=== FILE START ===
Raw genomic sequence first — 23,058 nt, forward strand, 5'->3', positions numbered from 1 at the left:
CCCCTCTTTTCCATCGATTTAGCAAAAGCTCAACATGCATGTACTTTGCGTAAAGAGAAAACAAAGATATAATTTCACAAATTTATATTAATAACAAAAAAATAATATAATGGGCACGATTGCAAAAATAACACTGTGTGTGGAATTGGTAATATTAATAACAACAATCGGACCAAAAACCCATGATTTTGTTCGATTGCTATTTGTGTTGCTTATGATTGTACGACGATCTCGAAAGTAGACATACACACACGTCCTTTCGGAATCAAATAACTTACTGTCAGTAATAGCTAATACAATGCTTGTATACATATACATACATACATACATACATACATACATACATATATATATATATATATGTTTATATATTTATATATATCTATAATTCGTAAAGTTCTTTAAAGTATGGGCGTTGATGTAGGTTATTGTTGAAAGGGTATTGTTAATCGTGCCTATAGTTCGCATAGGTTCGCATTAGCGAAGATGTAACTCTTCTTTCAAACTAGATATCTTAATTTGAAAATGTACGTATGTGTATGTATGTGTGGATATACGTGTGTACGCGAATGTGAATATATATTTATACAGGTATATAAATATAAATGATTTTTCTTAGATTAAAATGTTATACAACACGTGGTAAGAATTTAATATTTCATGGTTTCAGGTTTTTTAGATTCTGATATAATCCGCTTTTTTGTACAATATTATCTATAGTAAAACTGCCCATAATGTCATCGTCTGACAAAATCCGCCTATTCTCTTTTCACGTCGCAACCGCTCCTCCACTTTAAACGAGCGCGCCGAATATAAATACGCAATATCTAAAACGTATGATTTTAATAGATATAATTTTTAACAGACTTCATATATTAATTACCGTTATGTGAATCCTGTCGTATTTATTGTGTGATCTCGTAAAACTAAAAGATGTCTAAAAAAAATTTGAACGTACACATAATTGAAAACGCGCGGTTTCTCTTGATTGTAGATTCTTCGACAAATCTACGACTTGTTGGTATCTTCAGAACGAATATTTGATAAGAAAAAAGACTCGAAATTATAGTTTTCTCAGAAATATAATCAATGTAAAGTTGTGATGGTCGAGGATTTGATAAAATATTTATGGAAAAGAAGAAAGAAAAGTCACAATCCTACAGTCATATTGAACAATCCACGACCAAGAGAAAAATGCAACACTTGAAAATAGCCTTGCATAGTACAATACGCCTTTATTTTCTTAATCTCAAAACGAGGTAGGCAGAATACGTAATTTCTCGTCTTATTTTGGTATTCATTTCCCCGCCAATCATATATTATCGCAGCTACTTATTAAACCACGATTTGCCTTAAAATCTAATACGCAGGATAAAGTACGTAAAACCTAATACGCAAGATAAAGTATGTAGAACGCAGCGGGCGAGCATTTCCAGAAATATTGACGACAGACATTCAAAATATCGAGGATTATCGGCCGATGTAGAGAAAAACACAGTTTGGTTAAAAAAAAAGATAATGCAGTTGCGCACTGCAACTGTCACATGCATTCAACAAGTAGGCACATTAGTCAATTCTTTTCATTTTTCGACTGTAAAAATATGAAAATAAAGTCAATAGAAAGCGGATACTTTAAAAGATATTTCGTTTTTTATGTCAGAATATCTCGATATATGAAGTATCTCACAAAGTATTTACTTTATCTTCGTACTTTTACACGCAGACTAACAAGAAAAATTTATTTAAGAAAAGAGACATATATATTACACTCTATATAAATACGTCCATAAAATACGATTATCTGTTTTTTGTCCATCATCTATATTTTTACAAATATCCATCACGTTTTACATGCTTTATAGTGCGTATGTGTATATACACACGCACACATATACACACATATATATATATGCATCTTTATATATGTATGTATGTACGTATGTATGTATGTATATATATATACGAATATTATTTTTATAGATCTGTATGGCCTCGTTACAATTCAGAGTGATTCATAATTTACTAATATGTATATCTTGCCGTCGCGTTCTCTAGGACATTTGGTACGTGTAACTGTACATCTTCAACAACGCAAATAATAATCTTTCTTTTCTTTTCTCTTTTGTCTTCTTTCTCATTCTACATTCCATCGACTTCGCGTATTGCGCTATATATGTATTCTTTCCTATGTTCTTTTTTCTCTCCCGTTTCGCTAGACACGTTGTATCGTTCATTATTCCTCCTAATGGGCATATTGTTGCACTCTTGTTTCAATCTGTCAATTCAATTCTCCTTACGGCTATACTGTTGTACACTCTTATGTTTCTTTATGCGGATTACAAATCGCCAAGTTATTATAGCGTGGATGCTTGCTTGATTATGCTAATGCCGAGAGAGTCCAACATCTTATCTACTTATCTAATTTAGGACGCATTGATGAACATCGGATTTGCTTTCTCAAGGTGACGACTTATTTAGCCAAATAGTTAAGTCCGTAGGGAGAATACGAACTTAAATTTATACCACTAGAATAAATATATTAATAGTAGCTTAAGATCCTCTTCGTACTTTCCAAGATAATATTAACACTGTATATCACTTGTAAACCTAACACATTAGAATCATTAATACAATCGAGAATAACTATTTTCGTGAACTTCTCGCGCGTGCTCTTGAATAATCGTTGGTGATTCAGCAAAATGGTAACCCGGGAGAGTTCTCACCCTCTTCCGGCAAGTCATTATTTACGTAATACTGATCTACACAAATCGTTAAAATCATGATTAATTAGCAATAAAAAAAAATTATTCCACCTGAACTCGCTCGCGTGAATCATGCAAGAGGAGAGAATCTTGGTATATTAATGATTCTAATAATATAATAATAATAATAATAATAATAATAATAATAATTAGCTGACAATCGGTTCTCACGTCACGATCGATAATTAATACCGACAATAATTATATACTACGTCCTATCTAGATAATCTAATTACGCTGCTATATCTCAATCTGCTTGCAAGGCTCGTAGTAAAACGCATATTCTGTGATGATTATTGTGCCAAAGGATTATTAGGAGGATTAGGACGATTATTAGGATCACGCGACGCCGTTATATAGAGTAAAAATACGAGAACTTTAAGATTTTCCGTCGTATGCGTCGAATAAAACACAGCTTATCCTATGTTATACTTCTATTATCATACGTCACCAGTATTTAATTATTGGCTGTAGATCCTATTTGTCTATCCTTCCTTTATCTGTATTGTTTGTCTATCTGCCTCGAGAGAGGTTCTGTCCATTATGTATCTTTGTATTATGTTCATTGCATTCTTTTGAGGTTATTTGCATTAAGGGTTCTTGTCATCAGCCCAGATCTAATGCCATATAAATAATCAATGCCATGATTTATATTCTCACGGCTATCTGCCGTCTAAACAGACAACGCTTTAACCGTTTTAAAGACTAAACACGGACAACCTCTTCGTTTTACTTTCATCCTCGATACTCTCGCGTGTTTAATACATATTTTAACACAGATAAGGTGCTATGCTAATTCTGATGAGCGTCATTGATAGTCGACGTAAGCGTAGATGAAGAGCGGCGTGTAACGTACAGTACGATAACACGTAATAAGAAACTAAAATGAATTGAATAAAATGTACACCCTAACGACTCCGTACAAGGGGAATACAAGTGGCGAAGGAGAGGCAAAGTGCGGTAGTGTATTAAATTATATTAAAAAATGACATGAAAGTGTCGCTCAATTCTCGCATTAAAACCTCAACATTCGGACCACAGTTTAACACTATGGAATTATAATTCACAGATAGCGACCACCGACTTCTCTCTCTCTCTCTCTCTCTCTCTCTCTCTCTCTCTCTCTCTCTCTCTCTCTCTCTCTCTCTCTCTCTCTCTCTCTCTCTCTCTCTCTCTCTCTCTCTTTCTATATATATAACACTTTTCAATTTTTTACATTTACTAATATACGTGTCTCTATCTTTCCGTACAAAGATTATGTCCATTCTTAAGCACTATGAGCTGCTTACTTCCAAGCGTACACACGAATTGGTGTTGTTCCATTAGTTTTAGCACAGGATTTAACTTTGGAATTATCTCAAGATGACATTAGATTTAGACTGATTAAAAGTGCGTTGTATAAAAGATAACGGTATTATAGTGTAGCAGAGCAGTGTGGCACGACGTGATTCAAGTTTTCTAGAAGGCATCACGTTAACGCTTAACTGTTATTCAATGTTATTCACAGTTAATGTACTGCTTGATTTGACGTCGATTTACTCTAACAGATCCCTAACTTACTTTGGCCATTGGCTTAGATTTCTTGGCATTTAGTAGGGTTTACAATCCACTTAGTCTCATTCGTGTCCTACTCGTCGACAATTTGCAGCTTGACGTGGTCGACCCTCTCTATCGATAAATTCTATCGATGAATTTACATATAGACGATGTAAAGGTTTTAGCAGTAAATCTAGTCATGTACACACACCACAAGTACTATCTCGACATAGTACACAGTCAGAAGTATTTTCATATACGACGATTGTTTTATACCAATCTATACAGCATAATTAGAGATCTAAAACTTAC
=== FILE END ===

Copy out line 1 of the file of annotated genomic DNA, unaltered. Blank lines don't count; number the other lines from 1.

Raw genomic sequence first — 23,058 nt, forward strand, 5'->3', positions numbered from 1 at the left: